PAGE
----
23          I accept that, as Mr. Makhubela submitted, I should not punish Mr. Shoba merely for pleading not guilty and maintaining his innocence. But that does not mean that Mr. Shoba is entitled to the leniency that was extended to Mr. Malepane. The default legal position in respect of both men is that they would both have faced life imprisonment unless such a sentence would be disproportionate (see S v Dodo 2001 (1) SACR 594 (CC), para 40 and S v Malgas 2001 (1) SACR 469 (SCA) para 25). To say that Mr. Malepane’s co-operation with the police rendered a life sentence in his case disproportionate is not the same as saying that Mr. Shoba is being punished for not co-operating with the police.

24          I am also persuaded that Mr. Shoba’s role as the prime mover in the planning and commission of the offence distinguishes his situation from that of Mr. Malepane. But for Mr. Shoba, Ms. Pule would not have been killed. But if Mr. Malepane had not accepted the contract on Ms. Pule’s life, the facts of this case strongly suggest that Mr. Shoba would have carried on looking for a way to kill Ms. Pule with or without Mr. Malepane’s help.

25          Accordingly, the need for parity in sentencing does not apply in this case. While Mr. Shoba and Mr. Malepane killed Ms. Pule, their roles in perpetrating her murder and their conduct after it was carried out were quite different. Mr. Shoba was the driving force behind the scheme and has done nothing since Ms. Pule’s murder to merit the kind of leniency that Mr. Malepane received.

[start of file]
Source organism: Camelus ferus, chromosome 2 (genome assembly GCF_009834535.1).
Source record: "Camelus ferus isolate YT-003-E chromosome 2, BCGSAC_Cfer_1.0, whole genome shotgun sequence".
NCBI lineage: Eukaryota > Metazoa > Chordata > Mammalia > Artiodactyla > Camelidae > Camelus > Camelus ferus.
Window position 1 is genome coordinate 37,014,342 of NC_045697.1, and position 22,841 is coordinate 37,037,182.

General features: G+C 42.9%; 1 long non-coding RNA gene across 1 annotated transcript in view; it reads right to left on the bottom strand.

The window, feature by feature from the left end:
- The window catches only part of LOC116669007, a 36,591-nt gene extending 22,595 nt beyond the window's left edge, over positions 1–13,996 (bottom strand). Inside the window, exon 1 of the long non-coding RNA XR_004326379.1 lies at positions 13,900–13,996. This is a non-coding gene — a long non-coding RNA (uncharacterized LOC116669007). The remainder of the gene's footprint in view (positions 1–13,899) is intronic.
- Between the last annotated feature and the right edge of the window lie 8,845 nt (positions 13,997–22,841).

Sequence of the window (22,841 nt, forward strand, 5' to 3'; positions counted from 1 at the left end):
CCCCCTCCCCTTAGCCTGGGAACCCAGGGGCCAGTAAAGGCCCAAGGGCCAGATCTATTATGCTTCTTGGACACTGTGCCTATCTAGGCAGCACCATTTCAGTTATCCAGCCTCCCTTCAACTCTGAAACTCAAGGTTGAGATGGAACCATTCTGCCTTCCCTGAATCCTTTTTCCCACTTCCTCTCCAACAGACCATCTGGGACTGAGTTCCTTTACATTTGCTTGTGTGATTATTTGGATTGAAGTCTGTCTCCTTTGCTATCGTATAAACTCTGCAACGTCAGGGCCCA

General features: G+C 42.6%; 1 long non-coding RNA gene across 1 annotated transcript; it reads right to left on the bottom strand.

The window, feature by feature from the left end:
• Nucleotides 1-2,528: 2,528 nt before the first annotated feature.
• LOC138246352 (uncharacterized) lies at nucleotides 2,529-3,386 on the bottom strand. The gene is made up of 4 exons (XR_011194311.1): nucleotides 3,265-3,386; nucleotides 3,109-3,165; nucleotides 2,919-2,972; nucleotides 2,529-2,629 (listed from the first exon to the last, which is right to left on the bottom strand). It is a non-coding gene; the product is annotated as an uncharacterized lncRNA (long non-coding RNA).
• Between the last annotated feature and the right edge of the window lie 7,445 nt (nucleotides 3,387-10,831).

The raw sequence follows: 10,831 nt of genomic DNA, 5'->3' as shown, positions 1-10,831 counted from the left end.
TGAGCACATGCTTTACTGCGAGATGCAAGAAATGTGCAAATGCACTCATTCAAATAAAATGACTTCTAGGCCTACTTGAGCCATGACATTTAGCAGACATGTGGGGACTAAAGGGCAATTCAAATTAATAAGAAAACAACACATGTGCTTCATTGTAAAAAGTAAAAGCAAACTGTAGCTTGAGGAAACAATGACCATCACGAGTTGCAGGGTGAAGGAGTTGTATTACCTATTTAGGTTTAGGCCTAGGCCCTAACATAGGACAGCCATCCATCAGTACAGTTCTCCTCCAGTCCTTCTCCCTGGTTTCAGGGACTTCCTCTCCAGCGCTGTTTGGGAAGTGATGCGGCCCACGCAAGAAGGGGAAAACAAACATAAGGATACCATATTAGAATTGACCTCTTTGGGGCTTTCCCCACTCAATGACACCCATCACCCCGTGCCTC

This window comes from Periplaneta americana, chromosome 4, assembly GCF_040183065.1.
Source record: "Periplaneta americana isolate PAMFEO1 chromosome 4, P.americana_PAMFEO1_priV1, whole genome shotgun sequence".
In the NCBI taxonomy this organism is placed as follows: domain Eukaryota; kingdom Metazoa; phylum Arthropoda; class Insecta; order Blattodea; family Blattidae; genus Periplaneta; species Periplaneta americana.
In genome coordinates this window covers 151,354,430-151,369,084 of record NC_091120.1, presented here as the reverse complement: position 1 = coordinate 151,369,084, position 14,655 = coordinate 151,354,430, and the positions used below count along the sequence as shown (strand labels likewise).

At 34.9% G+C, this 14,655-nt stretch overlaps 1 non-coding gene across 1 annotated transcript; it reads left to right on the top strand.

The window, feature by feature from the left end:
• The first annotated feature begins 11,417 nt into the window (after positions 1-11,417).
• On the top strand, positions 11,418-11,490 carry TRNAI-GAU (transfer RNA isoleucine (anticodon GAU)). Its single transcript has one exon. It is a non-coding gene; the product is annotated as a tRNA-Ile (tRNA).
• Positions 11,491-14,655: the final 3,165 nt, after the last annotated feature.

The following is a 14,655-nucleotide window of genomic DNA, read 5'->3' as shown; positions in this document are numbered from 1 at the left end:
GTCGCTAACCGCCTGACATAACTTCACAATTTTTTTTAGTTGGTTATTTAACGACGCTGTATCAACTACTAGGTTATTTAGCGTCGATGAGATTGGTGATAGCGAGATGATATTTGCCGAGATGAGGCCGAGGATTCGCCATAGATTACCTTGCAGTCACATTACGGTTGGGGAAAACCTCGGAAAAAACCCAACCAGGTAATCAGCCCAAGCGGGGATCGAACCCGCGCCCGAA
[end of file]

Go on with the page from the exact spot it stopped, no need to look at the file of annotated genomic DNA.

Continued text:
The sentence

26          Mr. Makhubela did not identify any other factor that would justify a departure from the statutory penalty. He drew my attention to the year or so that Mr. Shoba has spent in pre-trial incarceration, but accepted that this could not, on its own, justify a departure from that penalty (see S v Ngcobo 2018 (1) SACR 479 (SCA), para 14 and, generally, S v Makgopa [2022] SAGPJHC 470 (18 July 2022)).

27          For all these reasons, I am enjoined to apply the ordinary sentence for an offence of this nature. Mr. Shoba will spend the rest of his natural life in prison, unless the parole authorities consider him fit for release in the fullness of time.

28          Accordingly, on count 1 of the indictment, I sentence Mr. Shoba to LIFE IMPRISONMENT.


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Acting Judge of the High Court


HEARD ON:                                      28 July 2022


DECIDED ON:                                  29 July 2022



For the State:                                    F Mohamed

                                                            Instructed by National Prosecuting Authority


For the Accused:                              N Makhubela

                                                            Instructed by Mophosho Attorneys Incorporated